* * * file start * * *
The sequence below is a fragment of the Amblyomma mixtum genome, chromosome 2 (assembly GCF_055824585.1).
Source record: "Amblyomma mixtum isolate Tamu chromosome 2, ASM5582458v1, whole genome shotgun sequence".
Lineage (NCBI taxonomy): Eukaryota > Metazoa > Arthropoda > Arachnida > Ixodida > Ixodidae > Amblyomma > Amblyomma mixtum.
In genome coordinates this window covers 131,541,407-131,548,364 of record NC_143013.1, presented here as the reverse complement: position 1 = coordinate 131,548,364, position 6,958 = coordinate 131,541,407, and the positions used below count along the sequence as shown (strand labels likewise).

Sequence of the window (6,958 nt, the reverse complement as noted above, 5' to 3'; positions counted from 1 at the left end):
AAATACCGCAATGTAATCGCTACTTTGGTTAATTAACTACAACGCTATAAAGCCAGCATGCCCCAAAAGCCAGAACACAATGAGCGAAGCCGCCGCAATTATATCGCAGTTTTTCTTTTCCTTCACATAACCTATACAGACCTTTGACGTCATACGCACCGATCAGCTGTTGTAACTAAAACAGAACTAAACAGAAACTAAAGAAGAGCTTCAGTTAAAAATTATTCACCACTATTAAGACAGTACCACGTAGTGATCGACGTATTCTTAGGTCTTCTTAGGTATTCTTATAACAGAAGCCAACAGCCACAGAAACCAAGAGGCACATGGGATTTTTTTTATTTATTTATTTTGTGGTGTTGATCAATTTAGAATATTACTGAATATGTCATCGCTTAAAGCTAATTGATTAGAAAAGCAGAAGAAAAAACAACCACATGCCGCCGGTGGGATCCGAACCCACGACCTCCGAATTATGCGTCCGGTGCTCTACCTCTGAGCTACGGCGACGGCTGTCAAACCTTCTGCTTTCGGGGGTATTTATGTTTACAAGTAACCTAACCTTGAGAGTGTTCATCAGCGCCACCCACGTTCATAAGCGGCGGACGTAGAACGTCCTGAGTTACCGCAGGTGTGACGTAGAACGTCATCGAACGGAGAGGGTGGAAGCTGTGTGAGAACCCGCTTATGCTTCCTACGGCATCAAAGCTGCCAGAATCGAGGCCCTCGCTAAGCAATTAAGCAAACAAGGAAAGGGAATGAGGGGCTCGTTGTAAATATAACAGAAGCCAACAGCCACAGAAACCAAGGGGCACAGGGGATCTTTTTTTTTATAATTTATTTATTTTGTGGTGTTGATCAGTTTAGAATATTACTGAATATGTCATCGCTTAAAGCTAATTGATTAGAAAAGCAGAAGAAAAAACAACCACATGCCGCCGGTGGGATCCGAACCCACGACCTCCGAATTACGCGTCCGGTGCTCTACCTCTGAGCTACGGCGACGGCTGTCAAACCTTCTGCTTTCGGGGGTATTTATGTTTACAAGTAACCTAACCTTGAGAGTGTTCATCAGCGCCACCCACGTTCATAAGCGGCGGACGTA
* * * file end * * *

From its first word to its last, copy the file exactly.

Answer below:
The sequence below is a fragment of the Amblyomma mixtum genome, chromosome 2 (assembly GCF_055824585.1).
Source record: "Amblyomma mixtum isolate Tamu chromosome 2, ASM5582458v1, whole genome shotgun sequence".
Lineage (NCBI taxonomy): Eukaryota > Metazoa > Arthropoda > Arachnida > Ixodida > Ixodidae > Amblyomma > Amblyomma mixtum.
In genome coordinates this window covers 131,541,407-131,548,364 of record NC_143013.1, presented here as the reverse complement: position 1 = coordinate 131,548,364, position 6,958 = coordinate 131,541,407, and the positions used below count along the sequence as shown (strand labels likewise).

Sequence of the window (6,958 nt, the reverse complement as noted above, 5' to 3'; positions counted from 1 at the left end):
AAATACCGCAATGTAATCGCTACTTTGGTTAATTAACTACAACGCTATAAAGCCAGCATGCCCCAAAAGCCAGAACACAATGAGCGAAGCCGCCGCAATTATATCGCAGTTTTTCTTTTCCTTCACATAACCTATACAGACCTTTGACGTCATACGCACCGATCAGCTGTTGTAACTAAAACAGAACTAAACAGAAACTAAAGAAGAGCTTCAGTTAAAAATTATTCACCACTATTAAGACAGTACCACGTAGTGATCGACGTATTCTTAGGTCTTCTTAGGTATTCTTATAACAGAAGCCAACAGCCACAGAAACCAAGAGGCACATGGGATTTTTTTTATTTATTTATTTTGTGGTGTTGATCAATTTAGAATATTACTGAATATGTCATCGCTTAAAGCTAATTGATTAGAAAAGCAGAAGAAAAAACAACCACATGCCGCCGGTGGGATCCGAACCCACGACCTCCGAATTATGCGTCCGGTGCTCTACCTCTGAGCTACGGCGACGGCTGTCAAACCTTCTGCTTTCGGGGGTATTTATGTTTACAAGTAACCTAACCTTGAGAGTGTTCATCAGCGCCACCCACGTTCATAAGCGGCGGACGTAGAACGTCCTGAGTTACCGCAGGTGTGACGTAGAACGTCATCGAACGGAGAGGGTGGAAGCTGTGTGAGAACCCGCTTATGCTTCCTACGGCATCAAAGCTGCCAGAATCGAGGCCCTCGCTAAGCAATTAAGCAAACAAGGAAAGGGAATGAGGGGCTCGTTGTAAATATAACAGAAGCCAACAGCCACAGAAACCAAGGGGCACAGGGGATCTTTTTTTTTATAATTTATTTATTTTGTGGTGTTGATCAGTTTAGAATATTACTGAATATGTCATCGCTTAAAGCTAATTGATTAGAAAAGCAGAAGAAAAAACAACCACATGCCGCCGGTGGGATCCGAACCCACGACCTCCGAATTACGCGTCCGGTGCTCTACCTCTGAGCTACGGCGACGGCTGTCAAACCTTCTGCTTTCGGGGGTATTTATGTTTACAAGTAACCTAACCTTGAGAGTGTTCATCAGCGCCACCCACGTTCATAAGCGGCGGACGTA